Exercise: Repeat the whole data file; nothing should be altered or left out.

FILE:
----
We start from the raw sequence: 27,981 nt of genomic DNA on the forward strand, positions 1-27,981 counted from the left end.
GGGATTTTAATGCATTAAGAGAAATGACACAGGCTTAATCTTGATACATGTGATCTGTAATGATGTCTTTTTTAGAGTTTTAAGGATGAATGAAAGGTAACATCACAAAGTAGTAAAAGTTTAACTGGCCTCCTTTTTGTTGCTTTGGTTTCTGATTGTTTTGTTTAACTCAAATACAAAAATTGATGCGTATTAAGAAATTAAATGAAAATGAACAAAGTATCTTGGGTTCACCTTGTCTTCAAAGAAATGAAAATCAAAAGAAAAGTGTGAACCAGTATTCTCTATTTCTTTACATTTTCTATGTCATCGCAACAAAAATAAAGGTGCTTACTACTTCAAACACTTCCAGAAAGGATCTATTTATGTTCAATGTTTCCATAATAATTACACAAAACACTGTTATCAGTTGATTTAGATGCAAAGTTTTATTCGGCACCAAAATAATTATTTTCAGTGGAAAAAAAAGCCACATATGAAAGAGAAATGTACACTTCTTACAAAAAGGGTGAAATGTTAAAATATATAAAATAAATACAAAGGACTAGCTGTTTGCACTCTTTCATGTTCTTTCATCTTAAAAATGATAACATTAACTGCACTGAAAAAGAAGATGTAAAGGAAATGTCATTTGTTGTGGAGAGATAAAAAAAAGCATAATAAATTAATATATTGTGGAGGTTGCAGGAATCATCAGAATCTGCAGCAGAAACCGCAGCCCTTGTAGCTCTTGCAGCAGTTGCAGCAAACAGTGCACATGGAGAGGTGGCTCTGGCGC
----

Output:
We start from the raw sequence: 27,981 nt of genomic DNA on the forward strand, positions 1-27,981 counted from the left end.
GGGATTTTAATGCATTAAGAGAAATGACACAGGCTTAATCTTGATACATGTGATCTGTAATGATGTCTTTTTTAGAGTTTTAAGGATGAATGAAAGGTAACATCACAAAGTAGTAAAAGTTTAACTGGCCTCCTTTTTGTTGCTTTGGTTTCTGATTGTTTTGTTTAACTCAAATACAAAAATTGATGCGTATTAAGAAATTAAATGAAAATGAACAAAGTATCTTGGGTTCACCTTGTCTTCAAAGAAATGAAAATCAAAAGAAAAGTGTGAACCAGTATTCTCTATTTCTTTACATTTTCTATGTCATCGCAACAAAAATAAAGGTGCTTACTACTTCAAACACTTCCAGAAAGGATCTATTTATGTTCAATGTTTCCATAATAATTACACAAAACACTGTTATCAGTTGATTTAGATGCAAAGTTTTATTCGGCACCAAAATAATTATTTTCAGTGGAAAAAAAAGCCACATATGAAAGAGAAATGTACACTTCTTACAAAAAGGGTGAAATGTTAAAATATATAAAATAAATACAAAGGACTAGCTGTTTGCACTCTTTCATGTTCTTTCATCTTAAAAATGATAACATTAACTGCACTGAAAAAGAAGATGTAAAGGAAATGTCATTTGTTGTGGAGAGATAAAAAAAAGCATAATAAATTAATATATTGTGGAGGTTGCAGGAATCATCAGAATCTGCAGCAGAAACCGCAGCCCTTGTAGCTCTTGCAGCAGTTGCAGCAAACAGTGCACATGGAGAGGTGGCTCTGGCGC